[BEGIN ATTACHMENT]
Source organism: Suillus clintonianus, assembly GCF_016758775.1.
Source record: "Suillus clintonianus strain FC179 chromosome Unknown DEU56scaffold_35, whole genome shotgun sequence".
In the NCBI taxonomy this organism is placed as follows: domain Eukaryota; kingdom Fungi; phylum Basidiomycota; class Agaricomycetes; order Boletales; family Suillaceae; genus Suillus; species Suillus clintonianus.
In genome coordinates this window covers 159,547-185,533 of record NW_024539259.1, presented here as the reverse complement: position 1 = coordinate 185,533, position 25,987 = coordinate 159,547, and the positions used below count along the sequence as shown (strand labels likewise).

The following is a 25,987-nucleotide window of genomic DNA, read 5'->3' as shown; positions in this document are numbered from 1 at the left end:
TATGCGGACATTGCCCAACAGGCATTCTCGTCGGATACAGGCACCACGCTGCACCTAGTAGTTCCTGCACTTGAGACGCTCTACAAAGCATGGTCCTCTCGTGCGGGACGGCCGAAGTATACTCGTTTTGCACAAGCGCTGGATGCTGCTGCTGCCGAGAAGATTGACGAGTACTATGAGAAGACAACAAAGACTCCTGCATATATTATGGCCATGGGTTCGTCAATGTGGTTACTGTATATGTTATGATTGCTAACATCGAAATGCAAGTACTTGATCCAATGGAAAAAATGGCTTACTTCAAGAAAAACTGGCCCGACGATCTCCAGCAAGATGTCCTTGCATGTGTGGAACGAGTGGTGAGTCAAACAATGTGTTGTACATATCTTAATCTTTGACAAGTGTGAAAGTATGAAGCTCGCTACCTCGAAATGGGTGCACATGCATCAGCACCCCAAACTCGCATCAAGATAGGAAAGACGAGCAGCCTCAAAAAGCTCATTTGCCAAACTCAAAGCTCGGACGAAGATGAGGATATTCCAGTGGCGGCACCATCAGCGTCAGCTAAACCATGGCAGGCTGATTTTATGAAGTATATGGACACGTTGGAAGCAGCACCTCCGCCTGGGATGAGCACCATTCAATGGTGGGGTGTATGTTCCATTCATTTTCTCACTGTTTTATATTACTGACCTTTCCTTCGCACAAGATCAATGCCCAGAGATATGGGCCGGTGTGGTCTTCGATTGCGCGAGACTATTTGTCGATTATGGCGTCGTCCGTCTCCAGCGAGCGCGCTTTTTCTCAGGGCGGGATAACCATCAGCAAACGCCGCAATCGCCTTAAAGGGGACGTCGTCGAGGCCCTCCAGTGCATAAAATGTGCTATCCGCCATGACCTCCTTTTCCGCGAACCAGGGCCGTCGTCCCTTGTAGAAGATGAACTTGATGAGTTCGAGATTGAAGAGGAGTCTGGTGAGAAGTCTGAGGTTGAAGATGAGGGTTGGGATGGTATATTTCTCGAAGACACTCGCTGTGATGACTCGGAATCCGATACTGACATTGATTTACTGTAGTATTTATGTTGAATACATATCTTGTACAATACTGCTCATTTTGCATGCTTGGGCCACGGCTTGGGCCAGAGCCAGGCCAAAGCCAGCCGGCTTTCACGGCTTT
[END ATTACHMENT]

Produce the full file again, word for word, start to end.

Source organism: Suillus clintonianus, assembly GCF_016758775.1.
Source record: "Suillus clintonianus strain FC179 chromosome Unknown DEU56scaffold_35, whole genome shotgun sequence".
In the NCBI taxonomy this organism is placed as follows: domain Eukaryota; kingdom Fungi; phylum Basidiomycota; class Agaricomycetes; order Boletales; family Suillaceae; genus Suillus; species Suillus clintonianus.
In genome coordinates this window covers 159,547-185,533 of record NW_024539259.1, presented here as the reverse complement: position 1 = coordinate 185,533, position 25,987 = coordinate 159,547, and the positions used below count along the sequence as shown (strand labels likewise).

The following is a 25,987-nucleotide window of genomic DNA, read 5'->3' as shown; positions in this document are numbered from 1 at the left end:
TATGCGGACATTGCCCAACAGGCATTCTCGTCGGATACAGGCACCACGCTGCACCTAGTAGTTCCTGCACTTGAGACGCTCTACAAAGCATGGTCCTCTCGTGCGGGACGGCCGAAGTATACTCGTTTTGCACAAGCGCTGGATGCTGCTGCTGCCGAGAAGATTGACGAGTACTATGAGAAGACAACAAAGACTCCTGCATATATTATGGCCATGGGTTCGTCAATGTGGTTACTGTATATGTTATGATTGCTAACATCGAAATGCAAGTACTTGATCCAATGGAAAAAATGGCTTACTTCAAGAAAAACTGGCCCGACGATCTCCAGCAAGATGTCCTTGCATGTGTGGAACGAGTGGTGAGTCAAACAATGTGTTGTACATATCTTAATCTTTGACAAGTGTGAAAGTATGAAGCTCGCTACCTCGAAATGGGTGCACATGCATCAGCACCCCAAACTCGCATCAAGATAGGAAAGACGAGCAGCCTCAAAAAGCTCATTTGCCAAACTCAAAGCTCGGACGAAGATGAGGATATTCCAGTGGCGGCACCATCAGCGTCAGCTAAACCATGGCAGGCTGATTTTATGAAGTATATGGACACGTTGGAAGCAGCACCTCCGCCTGGGATGAGCACCATTCAATGGTGGGGTGTATGTTCCATTCATTTTCTCACTGTTTTATATTACTGACCTTTCCTTCGCACAAGATCAATGCCCAGAGATATGGGCCGGTGTGGTCTTCGATTGCGCGAGACTATTTGTCGATTATGGCGTCGTCCGTCTCCAGCGAGCGCGCTTTTTCTCAGGGCGGGATAACCATCAGCAAACGCCGCAATCGCCTTAAAGGGGACGTCGTCGAGGCCCTCCAGTGCATAAAATGTGCTATCCGCCATGACCTCCTTTTCCGCGAACCAGGGCCGTCGTCCCTTGTAGAAGATGAACTTGATGAGTTCGAGATTGAAGAGGAGTCTGGTGAGAAGTCTGAGGTTGAAGATGAGGGTTGGGATGGTATATTTCTCGAAGACACTCGCTGTGATGACTCGGAATCCGATACTGACATTGATTTACTGTAGTATTTATGTTGAATACATATCTTGTACAATACTGCTCATTTTGCATGCTTGGGCCACGGCTTGGGCCAGAGCCAGGCCAAAGCCAGCCGGCTTTCACGGCTTT